A pharyngeal jaw evolutionary innovation facilitated extinction in Lake Victoria cichlids

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Science  27 Nov 2015:
Vol. 350, Issue 6264, pp. 1077-1079
DOI: 10.1126/science.aab0800

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The downside of innovation

Evolutionary innovation allows a species to invade a new niche or environment. Generally, the emergence of adaptive traits is thought to lead to diversification. Support for this process in nature, however, is mixed. McGee et al. show that the evolution of secondary jaws in fish may be an example of how innovation can reduce diversification (see the Perspective by Vermeij). Fish with secondary jaws are less able to rapidly ingest fish prey, which puts them at a competitive disadvantage to regularly jawed fish. Such competition could lead to reduced variation and the extinction of lineages with the trait.

Science, this issue p. 1077; see also p. 1038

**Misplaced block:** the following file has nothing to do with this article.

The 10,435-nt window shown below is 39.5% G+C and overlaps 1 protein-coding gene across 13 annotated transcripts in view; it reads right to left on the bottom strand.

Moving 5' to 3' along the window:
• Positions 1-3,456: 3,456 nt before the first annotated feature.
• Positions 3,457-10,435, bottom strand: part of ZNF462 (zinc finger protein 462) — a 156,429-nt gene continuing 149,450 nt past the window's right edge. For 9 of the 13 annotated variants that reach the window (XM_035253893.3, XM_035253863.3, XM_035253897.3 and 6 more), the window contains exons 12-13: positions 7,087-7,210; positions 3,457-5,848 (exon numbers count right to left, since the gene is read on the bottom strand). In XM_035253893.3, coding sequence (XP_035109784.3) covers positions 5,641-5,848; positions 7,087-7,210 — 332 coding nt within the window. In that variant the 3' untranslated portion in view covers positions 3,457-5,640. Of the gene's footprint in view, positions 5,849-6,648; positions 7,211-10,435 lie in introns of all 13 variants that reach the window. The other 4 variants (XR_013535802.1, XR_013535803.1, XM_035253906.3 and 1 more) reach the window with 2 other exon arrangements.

Evolutionary innovations, traits that give species access to previously unoccupied niches, may promote speciation and adaptive radiation. Here, we show that such innovations can also result in competitive inferiority and extinction. We present evidence that the modified pharyngeal jaws of cichlid fishes and several marine fish lineages, a classic example of evolutionary innovation, are not universally beneficial. A large-scale analysis of dietary evolution across marine fish lineages reveals that the innovation compromises access to energy-rich predator niches. We show that this competitive inferiority shaped the adaptive radiation of cichlids in Lake Tanganyika and played a pivotal and previously unrecognized role in the mass extinction of cichlid fishes in Lake Victoria after Nile perch invasion.

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